Tax settlement processes criticised

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The National Audit Office said it was concerned about the processes used by HM Revenue and Customs in corporate tax agreements // The National Audit Office said it was concerned about the processes used by HM Revenue and Customs in corporate tax agreements
The National Audit Office said it was concerned about the processes used by HM Revenue and Customs in corporate tax agreements
Tax officials have been criticised by the public spending watchdog for their handling of multimillion-pound tax settlements with major companies.
The National Audit Office said it was concerned about the processes used by HM Revenue and Customs (HMRC) for reaching agreements.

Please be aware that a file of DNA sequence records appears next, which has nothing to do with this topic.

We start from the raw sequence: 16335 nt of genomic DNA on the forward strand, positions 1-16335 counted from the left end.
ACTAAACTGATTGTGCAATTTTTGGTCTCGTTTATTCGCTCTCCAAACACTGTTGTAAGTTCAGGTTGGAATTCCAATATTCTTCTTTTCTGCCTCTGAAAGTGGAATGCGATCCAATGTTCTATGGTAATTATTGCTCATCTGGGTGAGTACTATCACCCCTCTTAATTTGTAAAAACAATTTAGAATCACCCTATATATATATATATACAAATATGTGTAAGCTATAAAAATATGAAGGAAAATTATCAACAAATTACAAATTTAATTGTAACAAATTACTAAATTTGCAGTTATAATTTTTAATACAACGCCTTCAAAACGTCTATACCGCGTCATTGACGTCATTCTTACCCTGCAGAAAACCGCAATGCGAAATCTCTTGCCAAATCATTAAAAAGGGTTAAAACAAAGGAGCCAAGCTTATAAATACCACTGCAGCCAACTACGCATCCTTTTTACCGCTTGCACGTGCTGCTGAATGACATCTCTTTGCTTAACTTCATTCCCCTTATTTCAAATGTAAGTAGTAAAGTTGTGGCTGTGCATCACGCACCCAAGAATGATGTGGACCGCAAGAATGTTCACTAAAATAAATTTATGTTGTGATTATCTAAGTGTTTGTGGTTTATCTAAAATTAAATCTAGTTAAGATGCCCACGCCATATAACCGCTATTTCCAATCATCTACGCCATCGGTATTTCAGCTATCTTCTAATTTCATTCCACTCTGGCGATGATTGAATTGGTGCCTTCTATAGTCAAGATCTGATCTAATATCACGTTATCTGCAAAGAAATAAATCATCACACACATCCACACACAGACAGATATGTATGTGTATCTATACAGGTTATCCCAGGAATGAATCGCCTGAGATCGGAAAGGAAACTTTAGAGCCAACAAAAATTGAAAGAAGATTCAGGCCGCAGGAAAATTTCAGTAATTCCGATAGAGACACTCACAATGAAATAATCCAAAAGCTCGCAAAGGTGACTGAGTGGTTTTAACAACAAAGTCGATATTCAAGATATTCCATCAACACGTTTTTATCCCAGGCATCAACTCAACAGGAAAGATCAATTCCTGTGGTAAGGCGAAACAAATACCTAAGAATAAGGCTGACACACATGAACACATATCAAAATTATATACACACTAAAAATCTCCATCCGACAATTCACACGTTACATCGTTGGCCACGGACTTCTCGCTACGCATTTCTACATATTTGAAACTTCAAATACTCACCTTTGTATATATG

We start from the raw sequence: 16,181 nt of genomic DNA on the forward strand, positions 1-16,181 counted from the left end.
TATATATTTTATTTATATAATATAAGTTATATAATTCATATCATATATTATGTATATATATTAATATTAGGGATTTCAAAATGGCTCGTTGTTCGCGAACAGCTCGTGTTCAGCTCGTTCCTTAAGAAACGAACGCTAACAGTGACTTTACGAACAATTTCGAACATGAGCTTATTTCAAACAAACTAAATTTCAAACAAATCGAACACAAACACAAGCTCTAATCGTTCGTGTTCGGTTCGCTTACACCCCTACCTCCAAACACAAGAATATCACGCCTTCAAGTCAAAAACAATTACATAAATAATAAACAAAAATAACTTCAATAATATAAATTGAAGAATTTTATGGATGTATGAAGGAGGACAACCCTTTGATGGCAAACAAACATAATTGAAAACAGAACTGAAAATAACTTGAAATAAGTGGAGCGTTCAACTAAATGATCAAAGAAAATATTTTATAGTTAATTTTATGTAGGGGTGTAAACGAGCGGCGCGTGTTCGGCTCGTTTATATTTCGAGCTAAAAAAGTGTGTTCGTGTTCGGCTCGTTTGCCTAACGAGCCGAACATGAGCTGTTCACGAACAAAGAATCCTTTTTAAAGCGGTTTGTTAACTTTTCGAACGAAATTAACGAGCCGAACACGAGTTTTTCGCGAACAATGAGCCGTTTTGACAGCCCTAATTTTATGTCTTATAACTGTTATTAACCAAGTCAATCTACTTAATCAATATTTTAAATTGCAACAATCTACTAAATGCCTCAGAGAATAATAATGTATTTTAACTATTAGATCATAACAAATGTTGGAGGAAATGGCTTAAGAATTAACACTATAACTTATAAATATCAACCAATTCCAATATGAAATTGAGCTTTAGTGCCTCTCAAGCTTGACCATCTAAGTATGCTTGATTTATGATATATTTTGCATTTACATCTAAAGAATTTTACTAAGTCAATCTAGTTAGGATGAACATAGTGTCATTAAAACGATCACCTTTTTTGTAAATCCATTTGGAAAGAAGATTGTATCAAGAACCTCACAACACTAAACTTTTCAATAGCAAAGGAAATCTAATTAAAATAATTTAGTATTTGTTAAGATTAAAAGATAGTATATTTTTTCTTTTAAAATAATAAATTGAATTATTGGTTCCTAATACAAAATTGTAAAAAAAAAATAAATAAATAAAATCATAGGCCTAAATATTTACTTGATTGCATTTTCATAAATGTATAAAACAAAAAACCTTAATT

But it found that, in five cases that it asked former High Court tax judge Sir Andrew Park to examine, the settlements were "reasonable" and fair to the public purse.
Sir Andrew was called in by the NAO after MPs on the Public Accounts Committee (PAC) warned that taxpayers' money was at risk from "secret deals" between HMRC and big firms.
In a report, the NAO said the HMRC took decisions which were incompatible with its established settlement strategy and that specialist staff were sometimes excluded from negotiations or did not understand the reasons for settlement.
NAO chief Amyas Morse said: "On the basis of Sir Andrew Park's reports, I conclude that the settlements reached by HMRC in these five cases were all reasonable. Moreover, in settling them, the department successfully resolved multiple, long-outstanding tax issues.
"However, our concerns over the processes by which the settlements were reached have been confirmed. It was not appropriate to set up governance arrangements specific to certain cases or to fail to apply processes correctly."
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